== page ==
I would request that the Portland PBAC to investigate this issue: is it appropriate for bike project striping and stencilling to be done in the winter/ wet months given that these locations are typically located in adverse sites (intersections or corners) with a lot of vehicle wear and wheel strikes? [Installing signage is the only appropriate winter task in my mind other than making emergency spot repairs.]

I ask the question above as:
1) I have been seeing a lot of other bikeway striping work done this winter as it was making me think that these locations would likely prematurely fail due to the challenges of surface prep, installation and protection before the materials can set up (as discussed before); and
2) if there is any institutional bias in how project resources are programmed and thus pushing bike work into less than ideal weather or time periods (this has come up in internal discussions at another local jurisdiction that striping crews have in the past predominately scheduled bike striping projects to be done at night or summer weekends so that they get higher overtime payment…the end result programmatically is that the small pot of bike money is spread to fewer projects.

Todd Boulanger
Guest
Todd Boulanger

My memory of other mountable delineators (hedgehogs etc.) used in the UK, NL, DE are often screwed AND glued down to avoid this problem that seems to besetting PBoT’s bike projects.

But since our mountable delination tools are here are more limited (adoption and supply)…should we fall back on a older more effective lane delineator: the 6 inch or 8 inch raised ceramic marker?

[These would be placed on the left side of the striped buffer lane so should not trigger a conflict with bikes. And a more modern version has an inset reflector.]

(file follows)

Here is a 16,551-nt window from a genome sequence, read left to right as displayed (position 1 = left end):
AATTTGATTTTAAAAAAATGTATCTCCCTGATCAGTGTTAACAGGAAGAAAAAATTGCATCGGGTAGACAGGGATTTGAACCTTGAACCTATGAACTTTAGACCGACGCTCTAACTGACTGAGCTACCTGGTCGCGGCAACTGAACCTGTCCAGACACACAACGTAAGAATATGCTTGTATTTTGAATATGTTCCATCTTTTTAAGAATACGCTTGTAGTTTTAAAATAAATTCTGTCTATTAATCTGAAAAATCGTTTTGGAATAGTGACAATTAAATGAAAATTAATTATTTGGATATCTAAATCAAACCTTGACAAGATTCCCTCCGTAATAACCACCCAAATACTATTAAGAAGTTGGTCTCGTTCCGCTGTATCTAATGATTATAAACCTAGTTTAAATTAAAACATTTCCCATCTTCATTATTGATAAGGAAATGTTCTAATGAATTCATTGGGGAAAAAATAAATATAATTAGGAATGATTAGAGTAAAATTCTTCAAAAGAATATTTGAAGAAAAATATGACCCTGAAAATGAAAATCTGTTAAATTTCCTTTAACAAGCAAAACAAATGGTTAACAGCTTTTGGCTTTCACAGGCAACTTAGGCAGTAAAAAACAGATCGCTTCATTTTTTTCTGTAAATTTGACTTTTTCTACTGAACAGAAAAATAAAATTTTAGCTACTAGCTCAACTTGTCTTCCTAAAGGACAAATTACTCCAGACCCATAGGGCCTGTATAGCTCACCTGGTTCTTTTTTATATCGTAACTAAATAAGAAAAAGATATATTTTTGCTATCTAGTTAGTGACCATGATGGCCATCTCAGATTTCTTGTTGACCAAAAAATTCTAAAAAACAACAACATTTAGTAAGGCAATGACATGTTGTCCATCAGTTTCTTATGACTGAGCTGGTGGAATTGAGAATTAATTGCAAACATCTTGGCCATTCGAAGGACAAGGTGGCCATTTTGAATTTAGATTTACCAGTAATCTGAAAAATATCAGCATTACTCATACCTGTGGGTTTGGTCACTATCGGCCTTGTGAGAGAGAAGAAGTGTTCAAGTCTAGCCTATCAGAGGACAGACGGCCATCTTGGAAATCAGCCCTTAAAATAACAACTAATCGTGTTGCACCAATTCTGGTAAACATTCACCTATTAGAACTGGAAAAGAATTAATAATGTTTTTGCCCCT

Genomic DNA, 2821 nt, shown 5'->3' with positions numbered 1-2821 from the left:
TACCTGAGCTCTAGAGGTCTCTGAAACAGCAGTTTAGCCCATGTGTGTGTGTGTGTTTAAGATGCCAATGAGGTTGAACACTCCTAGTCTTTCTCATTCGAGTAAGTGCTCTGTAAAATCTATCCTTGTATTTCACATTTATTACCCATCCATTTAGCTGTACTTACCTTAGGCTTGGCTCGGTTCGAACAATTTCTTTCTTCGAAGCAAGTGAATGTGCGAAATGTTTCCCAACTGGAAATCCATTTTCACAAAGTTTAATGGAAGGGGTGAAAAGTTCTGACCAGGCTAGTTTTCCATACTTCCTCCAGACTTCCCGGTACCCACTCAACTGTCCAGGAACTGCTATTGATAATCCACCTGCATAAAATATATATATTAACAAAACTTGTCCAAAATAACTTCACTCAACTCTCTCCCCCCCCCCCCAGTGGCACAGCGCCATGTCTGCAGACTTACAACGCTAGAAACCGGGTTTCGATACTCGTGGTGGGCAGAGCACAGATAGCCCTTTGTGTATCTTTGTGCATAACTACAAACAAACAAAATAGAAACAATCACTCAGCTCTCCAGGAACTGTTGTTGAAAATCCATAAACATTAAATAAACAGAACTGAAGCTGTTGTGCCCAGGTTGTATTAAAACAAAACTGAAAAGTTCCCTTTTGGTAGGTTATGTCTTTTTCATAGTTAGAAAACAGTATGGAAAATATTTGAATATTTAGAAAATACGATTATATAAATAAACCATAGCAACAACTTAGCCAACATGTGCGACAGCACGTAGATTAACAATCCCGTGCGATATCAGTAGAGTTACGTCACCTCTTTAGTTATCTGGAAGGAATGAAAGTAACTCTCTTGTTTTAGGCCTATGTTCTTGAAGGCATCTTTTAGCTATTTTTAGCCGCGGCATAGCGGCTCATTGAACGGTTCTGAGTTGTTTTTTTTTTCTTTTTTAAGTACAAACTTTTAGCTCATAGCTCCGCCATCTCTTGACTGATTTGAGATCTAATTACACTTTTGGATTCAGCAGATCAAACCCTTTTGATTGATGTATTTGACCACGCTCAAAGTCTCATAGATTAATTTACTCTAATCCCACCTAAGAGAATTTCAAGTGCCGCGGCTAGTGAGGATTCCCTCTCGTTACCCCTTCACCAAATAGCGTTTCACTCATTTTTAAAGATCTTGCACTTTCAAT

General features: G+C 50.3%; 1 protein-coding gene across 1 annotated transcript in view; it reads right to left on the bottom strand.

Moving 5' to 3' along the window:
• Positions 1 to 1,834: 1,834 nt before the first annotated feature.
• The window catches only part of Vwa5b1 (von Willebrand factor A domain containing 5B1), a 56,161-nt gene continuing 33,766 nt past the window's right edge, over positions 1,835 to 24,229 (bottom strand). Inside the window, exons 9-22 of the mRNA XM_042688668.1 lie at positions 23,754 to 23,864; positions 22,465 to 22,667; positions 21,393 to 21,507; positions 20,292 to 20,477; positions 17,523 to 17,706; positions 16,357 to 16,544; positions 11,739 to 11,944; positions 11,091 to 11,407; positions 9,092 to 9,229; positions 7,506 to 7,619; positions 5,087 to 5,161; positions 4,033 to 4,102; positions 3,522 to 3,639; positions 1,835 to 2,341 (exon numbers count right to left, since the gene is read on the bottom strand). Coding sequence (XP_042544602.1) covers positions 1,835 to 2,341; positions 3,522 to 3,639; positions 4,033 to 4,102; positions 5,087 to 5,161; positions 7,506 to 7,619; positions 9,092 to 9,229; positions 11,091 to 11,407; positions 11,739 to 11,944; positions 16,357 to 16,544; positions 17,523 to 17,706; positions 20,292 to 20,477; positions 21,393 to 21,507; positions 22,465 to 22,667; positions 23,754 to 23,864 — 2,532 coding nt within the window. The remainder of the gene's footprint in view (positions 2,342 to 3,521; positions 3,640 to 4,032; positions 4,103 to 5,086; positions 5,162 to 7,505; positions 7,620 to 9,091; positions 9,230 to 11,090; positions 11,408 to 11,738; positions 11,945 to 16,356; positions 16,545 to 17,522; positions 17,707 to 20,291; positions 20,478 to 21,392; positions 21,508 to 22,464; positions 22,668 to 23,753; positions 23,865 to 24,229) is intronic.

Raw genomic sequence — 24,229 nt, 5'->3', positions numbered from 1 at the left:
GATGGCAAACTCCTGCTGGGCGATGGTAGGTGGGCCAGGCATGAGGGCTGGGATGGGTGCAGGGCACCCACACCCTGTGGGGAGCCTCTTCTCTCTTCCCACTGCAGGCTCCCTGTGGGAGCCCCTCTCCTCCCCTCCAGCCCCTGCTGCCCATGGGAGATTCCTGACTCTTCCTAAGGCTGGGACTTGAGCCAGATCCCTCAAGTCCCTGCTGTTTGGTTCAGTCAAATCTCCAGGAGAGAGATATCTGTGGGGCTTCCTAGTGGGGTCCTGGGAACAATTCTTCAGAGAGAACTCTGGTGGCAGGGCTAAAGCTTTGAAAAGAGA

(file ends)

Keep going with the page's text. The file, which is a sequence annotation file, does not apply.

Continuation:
http://www.apexmarker.com/non_reflective_ceramic.html

Of the top of my head..the closest local use of this type of delineator are the concrete blocks with domes along the older MAX tracks in the City Center. It would be performing the same task.

TonyT
Guest
Tony T

The bike lane should be raised to the level of the sidewalk with a healthy buffer area by the curb.

Train Engineer
Guest
Train Engineer

Driving a motor vehicle is allowed if you are getting ready to make a right turn, or if you are driving into a driveway, etc.

http://www.oregonlaws.org/ors/811.440

Spiffy
Subscriber

with regards to enforcing ORS 811.435 is the buffered section actually considered a bike lane?

in other words, can I ride my bike while staying entirely in the buffer?

what about streets like Multnomah where the buffer is a wide painted area with planters? can I bike entirely inside this buffer and it still be considered part of the bike lane?

Suburban
Guest
Suburban

I laughed so hard to read about this. It really is as if the engineering for these experiments is done by distracted middle school students, not dedicated, paid and trained professionals.

kittens
Guest
kittens

These kinds of episodes do little to encourage confidence in the Portland Bureau of Transportation. Is this what competence looks like? This constant “experimentation” is both damaging to esteem and completely unnecessary.